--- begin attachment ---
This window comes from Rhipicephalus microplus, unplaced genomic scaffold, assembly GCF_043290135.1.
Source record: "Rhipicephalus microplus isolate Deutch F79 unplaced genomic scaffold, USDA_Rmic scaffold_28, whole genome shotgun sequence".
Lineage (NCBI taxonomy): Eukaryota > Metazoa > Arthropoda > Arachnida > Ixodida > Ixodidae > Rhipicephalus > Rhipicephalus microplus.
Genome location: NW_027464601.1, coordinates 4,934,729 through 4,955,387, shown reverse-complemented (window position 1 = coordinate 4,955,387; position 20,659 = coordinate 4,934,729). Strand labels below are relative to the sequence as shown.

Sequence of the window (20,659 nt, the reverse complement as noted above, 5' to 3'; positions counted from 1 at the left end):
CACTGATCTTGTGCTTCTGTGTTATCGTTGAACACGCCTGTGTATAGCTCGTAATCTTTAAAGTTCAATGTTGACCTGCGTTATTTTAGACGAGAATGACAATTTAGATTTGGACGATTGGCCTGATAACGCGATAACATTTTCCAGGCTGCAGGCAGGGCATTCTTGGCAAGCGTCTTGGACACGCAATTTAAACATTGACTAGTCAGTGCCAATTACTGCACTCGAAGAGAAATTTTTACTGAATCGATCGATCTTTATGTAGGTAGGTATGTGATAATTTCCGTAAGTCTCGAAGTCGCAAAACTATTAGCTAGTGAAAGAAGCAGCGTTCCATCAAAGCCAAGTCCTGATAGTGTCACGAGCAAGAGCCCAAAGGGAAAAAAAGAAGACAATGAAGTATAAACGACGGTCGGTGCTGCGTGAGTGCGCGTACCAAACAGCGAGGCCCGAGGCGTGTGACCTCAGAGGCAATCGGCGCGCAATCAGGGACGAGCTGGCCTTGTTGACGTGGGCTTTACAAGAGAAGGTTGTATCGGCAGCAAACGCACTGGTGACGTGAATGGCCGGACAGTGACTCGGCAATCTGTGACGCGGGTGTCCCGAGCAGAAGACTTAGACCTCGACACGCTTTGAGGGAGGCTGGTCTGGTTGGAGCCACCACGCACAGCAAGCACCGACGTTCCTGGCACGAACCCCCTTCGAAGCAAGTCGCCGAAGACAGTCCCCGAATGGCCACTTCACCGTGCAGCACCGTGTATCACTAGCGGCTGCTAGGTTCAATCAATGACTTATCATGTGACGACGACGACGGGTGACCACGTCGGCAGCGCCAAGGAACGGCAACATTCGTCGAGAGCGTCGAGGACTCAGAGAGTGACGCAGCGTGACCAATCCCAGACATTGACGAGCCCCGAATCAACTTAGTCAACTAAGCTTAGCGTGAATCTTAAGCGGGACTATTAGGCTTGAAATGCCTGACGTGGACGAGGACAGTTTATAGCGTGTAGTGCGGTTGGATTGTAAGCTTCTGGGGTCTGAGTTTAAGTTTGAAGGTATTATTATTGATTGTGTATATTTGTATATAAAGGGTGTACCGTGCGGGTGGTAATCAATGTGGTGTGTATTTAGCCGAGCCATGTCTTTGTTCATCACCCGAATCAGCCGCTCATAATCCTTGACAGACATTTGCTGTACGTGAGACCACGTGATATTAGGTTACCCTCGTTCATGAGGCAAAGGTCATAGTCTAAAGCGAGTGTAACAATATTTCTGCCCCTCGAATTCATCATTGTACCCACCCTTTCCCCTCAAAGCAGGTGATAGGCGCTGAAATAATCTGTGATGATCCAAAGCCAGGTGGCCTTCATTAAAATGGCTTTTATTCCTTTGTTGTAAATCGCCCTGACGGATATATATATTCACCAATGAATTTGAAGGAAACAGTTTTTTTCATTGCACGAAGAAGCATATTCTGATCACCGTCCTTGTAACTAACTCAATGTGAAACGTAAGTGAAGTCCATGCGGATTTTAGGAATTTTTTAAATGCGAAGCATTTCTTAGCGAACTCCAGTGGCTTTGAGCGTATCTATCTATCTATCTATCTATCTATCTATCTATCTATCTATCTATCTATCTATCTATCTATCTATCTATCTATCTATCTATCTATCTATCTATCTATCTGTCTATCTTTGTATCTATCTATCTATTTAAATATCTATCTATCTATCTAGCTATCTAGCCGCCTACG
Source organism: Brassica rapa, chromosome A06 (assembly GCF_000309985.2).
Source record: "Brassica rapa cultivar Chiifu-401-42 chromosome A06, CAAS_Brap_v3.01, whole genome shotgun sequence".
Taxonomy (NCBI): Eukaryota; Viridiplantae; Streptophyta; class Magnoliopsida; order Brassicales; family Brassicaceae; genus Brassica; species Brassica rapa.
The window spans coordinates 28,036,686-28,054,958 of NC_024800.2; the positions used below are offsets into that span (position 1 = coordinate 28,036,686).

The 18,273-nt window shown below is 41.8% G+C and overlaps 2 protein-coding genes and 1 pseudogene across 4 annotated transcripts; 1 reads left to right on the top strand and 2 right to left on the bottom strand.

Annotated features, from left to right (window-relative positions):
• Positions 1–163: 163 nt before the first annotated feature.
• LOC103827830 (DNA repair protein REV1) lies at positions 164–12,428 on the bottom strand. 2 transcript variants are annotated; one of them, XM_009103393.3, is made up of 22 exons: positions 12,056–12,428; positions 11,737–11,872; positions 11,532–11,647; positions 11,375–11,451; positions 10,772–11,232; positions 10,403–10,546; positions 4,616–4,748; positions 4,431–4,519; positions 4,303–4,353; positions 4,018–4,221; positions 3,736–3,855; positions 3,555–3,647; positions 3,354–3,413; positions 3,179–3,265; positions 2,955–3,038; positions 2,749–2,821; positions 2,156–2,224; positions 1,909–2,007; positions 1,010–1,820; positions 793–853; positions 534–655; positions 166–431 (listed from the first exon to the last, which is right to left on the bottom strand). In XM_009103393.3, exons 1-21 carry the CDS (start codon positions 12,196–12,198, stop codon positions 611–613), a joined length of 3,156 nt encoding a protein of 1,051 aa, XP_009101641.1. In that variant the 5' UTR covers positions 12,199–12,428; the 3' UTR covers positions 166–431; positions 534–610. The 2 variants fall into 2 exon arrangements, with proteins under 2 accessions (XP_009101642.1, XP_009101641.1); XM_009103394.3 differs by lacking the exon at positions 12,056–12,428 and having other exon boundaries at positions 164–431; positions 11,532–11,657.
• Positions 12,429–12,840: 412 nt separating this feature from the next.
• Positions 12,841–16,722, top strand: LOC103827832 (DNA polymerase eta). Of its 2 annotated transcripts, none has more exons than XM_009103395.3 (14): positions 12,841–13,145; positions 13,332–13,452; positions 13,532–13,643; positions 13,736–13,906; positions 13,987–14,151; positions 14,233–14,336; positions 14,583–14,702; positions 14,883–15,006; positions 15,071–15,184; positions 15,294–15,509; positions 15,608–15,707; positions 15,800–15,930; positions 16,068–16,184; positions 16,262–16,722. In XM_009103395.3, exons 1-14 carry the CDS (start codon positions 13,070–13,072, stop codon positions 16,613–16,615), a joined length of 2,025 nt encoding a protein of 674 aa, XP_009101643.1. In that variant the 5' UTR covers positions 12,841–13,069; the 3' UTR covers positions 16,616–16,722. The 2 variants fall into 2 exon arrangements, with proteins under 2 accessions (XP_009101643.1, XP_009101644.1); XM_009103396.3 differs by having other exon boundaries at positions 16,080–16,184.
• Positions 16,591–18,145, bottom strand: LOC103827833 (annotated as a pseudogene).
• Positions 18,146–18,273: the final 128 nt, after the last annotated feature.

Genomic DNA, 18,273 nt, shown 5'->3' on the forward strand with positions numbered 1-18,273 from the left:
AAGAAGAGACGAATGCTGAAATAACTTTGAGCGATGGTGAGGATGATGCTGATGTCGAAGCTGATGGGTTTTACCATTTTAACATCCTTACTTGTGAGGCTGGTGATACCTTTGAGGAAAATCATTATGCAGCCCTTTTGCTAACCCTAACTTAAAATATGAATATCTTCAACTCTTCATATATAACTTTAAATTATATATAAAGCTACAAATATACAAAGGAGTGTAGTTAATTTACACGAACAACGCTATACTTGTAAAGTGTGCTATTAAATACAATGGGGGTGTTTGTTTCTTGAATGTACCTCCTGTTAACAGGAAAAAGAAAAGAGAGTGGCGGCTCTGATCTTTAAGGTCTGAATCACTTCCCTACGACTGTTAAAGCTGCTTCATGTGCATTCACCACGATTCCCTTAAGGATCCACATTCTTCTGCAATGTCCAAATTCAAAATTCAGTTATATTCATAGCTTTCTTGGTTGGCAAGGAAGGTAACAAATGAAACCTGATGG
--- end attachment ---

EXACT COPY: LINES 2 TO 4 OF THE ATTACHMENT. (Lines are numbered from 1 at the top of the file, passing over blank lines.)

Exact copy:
Source record: "Rhipicephalus microplus isolate Deutch F79 unplaced genomic scaffold, USDA_Rmic scaffold_28, whole genome shotgun sequence".
Lineage (NCBI taxonomy): Eukaryota > Metazoa > Arthropoda > Arachnida > Ixodida > Ixodidae > Rhipicephalus > Rhipicephalus microplus.
Genome location: NW_027464601.1, coordinates 4,934,729 through 4,955,387, shown reverse-complemented (window position 1 = coordinate 4,955,387; position 20,659 = coordinate 4,934,729). Strand labels below are relative to the sequence as shown.